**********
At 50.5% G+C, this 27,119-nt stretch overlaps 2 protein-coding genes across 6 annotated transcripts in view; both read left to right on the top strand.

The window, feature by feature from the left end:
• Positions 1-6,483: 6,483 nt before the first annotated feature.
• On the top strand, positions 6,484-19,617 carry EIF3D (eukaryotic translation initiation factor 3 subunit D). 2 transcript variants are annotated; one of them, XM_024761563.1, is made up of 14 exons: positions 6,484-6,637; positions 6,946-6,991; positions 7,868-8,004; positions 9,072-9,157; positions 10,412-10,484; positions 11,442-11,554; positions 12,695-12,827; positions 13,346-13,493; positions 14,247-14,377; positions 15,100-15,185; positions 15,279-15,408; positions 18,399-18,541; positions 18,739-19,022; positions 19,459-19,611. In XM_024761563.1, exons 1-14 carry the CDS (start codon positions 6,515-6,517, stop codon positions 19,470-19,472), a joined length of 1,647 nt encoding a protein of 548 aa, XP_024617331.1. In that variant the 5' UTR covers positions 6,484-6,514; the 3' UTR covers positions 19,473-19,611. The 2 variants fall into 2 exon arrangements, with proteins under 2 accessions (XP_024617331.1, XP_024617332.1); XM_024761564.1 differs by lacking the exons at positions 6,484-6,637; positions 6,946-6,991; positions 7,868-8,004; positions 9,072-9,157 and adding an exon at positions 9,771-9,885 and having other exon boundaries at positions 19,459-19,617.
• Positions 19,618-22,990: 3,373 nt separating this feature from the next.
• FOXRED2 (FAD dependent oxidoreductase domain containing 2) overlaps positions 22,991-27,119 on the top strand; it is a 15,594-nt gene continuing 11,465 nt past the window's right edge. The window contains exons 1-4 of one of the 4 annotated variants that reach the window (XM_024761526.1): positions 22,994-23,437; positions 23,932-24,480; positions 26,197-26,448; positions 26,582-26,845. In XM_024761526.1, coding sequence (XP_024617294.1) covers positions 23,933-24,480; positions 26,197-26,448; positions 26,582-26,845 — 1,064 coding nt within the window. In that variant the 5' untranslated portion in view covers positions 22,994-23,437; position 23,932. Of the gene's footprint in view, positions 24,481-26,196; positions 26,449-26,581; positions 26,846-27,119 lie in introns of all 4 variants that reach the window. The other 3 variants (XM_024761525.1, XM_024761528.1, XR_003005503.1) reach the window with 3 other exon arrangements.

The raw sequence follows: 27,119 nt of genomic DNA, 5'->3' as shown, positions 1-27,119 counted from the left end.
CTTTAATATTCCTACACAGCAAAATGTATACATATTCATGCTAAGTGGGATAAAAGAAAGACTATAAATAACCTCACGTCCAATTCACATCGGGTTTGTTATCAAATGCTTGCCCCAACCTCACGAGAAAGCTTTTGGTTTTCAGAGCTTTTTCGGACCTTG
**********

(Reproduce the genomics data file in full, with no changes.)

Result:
At 50.5% G+C, this 27,119-nt stretch overlaps 2 protein-coding genes across 6 annotated transcripts in view; both read left to right on the top strand.

The window, feature by feature from the left end:
• Positions 1-6,483: 6,483 nt before the first annotated feature.
• On the top strand, positions 6,484-19,617 carry EIF3D (eukaryotic translation initiation factor 3 subunit D). 2 transcript variants are annotated; one of them, XM_024761563.1, is made up of 14 exons: positions 6,484-6,637; positions 6,946-6,991; positions 7,868-8,004; positions 9,072-9,157; positions 10,412-10,484; positions 11,442-11,554; positions 12,695-12,827; positions 13,346-13,493; positions 14,247-14,377; positions 15,100-15,185; positions 15,279-15,408; positions 18,399-18,541; positions 18,739-19,022; positions 19,459-19,611. In XM_024761563.1, exons 1-14 carry the CDS (start codon positions 6,515-6,517, stop codon positions 19,470-19,472), a joined length of 1,647 nt encoding a protein of 548 aa, XP_024617331.1. In that variant the 5' UTR covers positions 6,484-6,514; the 3' UTR covers positions 19,473-19,611. The 2 variants fall into 2 exon arrangements, with proteins under 2 accessions (XP_024617331.1, XP_024617332.1); XM_024761564.1 differs by lacking the exons at positions 6,484-6,637; positions 6,946-6,991; positions 7,868-8,004; positions 9,072-9,157 and adding an exon at positions 9,771-9,885 and having other exon boundaries at positions 19,459-19,617.
• Positions 19,618-22,990: 3,373 nt separating this feature from the next.
• FOXRED2 (FAD dependent oxidoreductase domain containing 2) overlaps positions 22,991-27,119 on the top strand; it is a 15,594-nt gene continuing 11,465 nt past the window's right edge. The window contains exons 1-4 of one of the 4 annotated variants that reach the window (XM_024761526.1): positions 22,994-23,437; positions 23,932-24,480; positions 26,197-26,448; positions 26,582-26,845. In XM_024761526.1, coding sequence (XP_024617294.1) covers positions 23,933-24,480; positions 26,197-26,448; positions 26,582-26,845 — 1,064 coding nt within the window. In that variant the 5' untranslated portion in view covers positions 22,994-23,437; position 23,932. Of the gene's footprint in view, positions 24,481-26,196; positions 26,449-26,581; positions 26,846-27,119 lie in introns of all 4 variants that reach the window. The other 3 variants (XM_024761525.1, XM_024761528.1, XR_003005503.1) reach the window with 3 other exon arrangements.

The raw sequence follows: 27,119 nt of genomic DNA, 5'->3' as shown, positions 1-27,119 counted from the left end.
CTTTAATATTCCTACACAGCAAAATGTATACATATTCATGCTAAGTGGGATAAAAGAAAGACTATAAATAACCTCACGTCCAATTCACATCGGGTTTGTTATCAAATGCTTGCCCCAACCTCACGAGAAAGCTTTTGGTTTTCAGAGCTTTTTCGGACCTTG